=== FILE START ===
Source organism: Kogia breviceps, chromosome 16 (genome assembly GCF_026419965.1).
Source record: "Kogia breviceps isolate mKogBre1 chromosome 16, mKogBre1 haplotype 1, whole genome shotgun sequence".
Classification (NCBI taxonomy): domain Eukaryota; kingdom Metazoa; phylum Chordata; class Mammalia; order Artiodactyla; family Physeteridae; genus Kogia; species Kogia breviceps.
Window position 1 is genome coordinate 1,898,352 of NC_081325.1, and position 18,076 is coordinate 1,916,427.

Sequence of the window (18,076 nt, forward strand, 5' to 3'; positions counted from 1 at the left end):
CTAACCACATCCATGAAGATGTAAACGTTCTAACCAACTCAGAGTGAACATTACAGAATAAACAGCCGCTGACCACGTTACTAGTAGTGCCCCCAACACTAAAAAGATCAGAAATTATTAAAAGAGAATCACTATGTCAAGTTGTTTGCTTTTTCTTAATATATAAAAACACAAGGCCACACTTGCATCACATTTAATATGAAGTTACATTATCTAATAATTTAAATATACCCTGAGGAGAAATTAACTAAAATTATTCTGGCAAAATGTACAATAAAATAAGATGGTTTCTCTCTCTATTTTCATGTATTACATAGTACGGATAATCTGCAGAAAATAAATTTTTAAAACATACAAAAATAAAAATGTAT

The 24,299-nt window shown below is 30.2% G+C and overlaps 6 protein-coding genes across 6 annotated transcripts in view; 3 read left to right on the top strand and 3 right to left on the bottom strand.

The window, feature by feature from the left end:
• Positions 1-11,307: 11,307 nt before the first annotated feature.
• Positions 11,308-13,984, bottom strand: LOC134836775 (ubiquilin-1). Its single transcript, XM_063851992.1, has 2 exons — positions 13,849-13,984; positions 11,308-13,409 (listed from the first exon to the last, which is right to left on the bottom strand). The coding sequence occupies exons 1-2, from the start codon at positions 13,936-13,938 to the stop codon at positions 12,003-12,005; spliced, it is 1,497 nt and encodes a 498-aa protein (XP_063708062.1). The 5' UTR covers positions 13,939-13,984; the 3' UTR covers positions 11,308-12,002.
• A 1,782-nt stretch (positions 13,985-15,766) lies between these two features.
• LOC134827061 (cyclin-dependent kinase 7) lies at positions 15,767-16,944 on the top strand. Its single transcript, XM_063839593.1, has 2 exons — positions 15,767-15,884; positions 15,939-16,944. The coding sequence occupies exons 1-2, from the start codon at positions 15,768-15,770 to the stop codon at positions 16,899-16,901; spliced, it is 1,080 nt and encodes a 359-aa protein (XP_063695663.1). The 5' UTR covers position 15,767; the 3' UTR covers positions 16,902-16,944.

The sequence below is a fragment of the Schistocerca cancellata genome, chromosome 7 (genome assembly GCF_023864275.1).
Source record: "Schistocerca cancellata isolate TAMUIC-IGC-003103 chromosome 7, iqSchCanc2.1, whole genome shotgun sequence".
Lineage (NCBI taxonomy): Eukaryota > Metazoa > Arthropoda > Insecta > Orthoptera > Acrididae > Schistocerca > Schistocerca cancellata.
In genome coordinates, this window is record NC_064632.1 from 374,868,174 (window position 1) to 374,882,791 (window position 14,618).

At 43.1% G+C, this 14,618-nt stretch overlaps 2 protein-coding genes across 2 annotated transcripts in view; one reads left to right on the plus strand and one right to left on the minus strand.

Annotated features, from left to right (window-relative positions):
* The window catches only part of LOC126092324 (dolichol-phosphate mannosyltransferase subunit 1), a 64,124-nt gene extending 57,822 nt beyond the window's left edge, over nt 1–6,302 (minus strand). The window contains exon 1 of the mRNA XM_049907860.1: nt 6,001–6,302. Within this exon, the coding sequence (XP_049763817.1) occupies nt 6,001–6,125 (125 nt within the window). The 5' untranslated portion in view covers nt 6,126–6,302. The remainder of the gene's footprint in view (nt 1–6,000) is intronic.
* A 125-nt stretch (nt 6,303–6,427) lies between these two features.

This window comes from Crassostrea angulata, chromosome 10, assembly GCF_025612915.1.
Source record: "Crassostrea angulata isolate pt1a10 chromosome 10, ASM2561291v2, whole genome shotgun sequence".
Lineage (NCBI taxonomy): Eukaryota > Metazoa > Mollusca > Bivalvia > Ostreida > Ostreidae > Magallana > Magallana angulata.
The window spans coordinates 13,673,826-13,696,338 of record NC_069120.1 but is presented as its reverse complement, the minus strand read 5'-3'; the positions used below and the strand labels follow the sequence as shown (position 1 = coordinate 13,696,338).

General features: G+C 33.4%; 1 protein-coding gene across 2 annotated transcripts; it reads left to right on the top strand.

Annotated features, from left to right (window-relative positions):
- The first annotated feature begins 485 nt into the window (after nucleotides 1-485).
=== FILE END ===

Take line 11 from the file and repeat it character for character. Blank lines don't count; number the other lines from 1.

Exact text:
• A 1,782-nt stretch (positions 13,985-15,766) lies between these two features.